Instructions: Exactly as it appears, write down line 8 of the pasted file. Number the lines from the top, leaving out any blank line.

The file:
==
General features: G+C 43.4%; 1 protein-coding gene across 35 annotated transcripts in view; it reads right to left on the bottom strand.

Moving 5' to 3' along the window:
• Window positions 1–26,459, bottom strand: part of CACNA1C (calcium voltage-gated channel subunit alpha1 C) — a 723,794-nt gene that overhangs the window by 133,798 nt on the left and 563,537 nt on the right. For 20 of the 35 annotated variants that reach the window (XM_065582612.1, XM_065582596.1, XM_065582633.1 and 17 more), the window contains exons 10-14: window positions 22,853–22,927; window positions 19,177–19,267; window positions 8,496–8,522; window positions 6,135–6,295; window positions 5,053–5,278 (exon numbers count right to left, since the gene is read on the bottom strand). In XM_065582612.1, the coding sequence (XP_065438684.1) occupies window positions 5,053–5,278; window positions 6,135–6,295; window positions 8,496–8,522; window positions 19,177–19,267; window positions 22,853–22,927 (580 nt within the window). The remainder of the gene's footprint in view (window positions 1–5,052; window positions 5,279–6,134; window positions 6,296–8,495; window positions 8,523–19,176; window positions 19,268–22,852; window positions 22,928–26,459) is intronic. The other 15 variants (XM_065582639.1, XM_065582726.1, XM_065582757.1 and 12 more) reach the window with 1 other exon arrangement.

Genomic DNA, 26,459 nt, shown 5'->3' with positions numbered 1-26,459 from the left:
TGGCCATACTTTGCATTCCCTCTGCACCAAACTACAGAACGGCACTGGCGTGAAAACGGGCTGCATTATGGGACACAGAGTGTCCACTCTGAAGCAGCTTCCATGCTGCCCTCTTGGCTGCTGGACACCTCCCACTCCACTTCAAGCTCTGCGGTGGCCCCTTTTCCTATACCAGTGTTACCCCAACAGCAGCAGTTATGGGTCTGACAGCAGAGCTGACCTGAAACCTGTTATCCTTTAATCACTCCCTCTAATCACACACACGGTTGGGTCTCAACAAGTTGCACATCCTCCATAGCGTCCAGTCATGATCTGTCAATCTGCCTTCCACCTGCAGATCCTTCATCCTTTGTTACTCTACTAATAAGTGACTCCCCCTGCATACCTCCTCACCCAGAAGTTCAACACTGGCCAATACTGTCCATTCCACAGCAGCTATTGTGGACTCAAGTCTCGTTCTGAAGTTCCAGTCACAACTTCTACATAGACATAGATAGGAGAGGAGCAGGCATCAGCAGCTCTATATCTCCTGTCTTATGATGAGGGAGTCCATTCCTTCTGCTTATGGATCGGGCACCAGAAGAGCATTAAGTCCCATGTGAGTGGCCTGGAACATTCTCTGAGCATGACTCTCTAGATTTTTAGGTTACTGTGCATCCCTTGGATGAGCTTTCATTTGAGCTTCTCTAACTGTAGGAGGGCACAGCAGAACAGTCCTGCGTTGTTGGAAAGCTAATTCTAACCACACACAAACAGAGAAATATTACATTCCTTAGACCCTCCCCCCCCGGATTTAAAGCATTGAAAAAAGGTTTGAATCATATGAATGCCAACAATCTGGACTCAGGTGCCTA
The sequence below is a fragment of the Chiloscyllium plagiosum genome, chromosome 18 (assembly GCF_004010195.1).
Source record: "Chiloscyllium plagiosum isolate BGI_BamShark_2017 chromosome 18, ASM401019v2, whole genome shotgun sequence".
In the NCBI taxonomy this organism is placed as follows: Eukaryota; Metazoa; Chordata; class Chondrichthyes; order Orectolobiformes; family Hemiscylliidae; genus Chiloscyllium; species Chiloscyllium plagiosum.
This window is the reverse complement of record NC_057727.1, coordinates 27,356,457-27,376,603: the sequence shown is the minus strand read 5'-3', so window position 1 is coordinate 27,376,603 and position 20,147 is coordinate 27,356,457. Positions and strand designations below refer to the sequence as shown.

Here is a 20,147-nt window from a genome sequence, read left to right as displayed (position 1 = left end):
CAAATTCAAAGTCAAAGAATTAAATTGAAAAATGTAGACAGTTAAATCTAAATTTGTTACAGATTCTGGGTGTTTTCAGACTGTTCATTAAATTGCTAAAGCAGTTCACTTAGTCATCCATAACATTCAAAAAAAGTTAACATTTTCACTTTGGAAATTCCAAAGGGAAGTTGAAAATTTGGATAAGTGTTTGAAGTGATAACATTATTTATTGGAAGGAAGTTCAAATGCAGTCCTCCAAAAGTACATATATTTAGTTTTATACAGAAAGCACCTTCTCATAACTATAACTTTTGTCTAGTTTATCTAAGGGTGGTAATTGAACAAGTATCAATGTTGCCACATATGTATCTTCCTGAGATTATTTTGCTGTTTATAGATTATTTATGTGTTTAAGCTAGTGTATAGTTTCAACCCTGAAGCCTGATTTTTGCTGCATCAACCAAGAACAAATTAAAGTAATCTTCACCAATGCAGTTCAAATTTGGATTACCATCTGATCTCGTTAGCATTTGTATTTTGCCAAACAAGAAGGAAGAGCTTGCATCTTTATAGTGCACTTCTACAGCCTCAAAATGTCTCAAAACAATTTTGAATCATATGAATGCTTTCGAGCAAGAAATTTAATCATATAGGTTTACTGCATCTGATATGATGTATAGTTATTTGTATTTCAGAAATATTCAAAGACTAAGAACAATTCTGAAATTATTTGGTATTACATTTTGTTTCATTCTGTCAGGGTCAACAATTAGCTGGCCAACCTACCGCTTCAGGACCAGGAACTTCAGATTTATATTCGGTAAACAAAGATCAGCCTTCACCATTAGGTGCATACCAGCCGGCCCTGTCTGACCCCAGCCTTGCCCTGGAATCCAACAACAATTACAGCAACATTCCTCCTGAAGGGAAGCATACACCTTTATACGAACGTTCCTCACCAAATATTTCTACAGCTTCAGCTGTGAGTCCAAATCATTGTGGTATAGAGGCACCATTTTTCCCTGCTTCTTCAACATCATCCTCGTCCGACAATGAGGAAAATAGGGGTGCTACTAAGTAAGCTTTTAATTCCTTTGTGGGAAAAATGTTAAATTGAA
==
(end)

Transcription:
In the NCBI taxonomy this organism is placed as follows: Eukaryota; Metazoa; Chordata; class Chondrichthyes; order Orectolobiformes; family Hemiscylliidae; genus Chiloscyllium; species Chiloscyllium plagiosum.